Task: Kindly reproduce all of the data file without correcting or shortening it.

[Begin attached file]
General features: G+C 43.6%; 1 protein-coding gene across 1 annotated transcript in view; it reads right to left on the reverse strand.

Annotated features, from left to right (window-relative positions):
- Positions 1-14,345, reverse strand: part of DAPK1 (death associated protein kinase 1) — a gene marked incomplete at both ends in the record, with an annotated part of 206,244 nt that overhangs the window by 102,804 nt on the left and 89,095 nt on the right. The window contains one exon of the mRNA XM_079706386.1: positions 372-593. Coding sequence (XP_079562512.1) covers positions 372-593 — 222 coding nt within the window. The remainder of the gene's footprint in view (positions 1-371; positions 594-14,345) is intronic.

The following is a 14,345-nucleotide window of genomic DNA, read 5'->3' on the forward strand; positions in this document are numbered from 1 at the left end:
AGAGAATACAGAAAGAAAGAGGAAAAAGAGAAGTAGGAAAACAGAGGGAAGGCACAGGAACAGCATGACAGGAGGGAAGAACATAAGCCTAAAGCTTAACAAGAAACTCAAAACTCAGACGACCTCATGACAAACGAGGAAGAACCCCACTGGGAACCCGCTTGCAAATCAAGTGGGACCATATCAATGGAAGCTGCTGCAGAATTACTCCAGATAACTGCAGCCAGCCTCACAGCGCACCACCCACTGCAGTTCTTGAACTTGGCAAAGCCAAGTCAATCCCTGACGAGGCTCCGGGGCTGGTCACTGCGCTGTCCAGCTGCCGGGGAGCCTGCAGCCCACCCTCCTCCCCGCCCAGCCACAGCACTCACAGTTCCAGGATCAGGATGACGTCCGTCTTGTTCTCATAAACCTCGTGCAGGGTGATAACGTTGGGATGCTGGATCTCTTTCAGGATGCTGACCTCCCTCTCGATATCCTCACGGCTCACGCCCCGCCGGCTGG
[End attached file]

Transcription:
General features: G+C 43.6%; 1 protein-coding gene across 1 annotated transcript in view; it reads right to left on the reverse strand.

Annotated features, from left to right (window-relative positions):
- Positions 1-14,345, reverse strand: part of DAPK1 (death associated protein kinase 1) — a gene marked incomplete at both ends in the record, with an annotated part of 206,244 nt that overhangs the window by 102,804 nt on the left and 89,095 nt on the right. The window contains one exon of the mRNA XM_079706386.1: positions 372-593. Coding sequence (XP_079562512.1) covers positions 372-593 — 222 coding nt within the window. The remainder of the gene's footprint in view (positions 1-371; positions 594-14,345) is intronic.

The following is a 14,345-nucleotide window of genomic DNA, read 5'->3' on the forward strand; positions in this document are numbered from 1 at the left end:
AGAGAATACAGAAAGAAAGAGGAAAAAGAGAAGTAGGAAAACAGAGGGAAGGCACAGGAACAGCATGACAGGAGGGAAGAACATAAGCCTAAAGCTTAACAAGAAACTCAAAACTCAGACGACCTCATGACAAACGAGGAAGAACCCCACTGGGAACCCGCTTGCAAATCAAGTGGGACCATATCAATGGAAGCTGCTGCAGAATTACTCCAGATAACTGCAGCCAGCCTCACAGCGCACCACCCACTGCAGTTCTTGAACTTGGCAAAGCCAAGTCAATCCCTGACGAGGCTCCGGGGCTGGTCACTGCGCTGTCCAGCTGCCGGGGAGCCTGCAGCCCACCCTCCTCCCCGCCCAGCCACAGCACTCACAGTTCCAGGATCAGGATGACGTCCGTCTTGTTCTCATAAACCTCGTGCAGGGTGATAACGTTGGGATGCTGGATCTCTTTCAGGATGCTGACCTCCCTCTCGATATCCTCACGGCTCACGCCCCGCCGGCTGG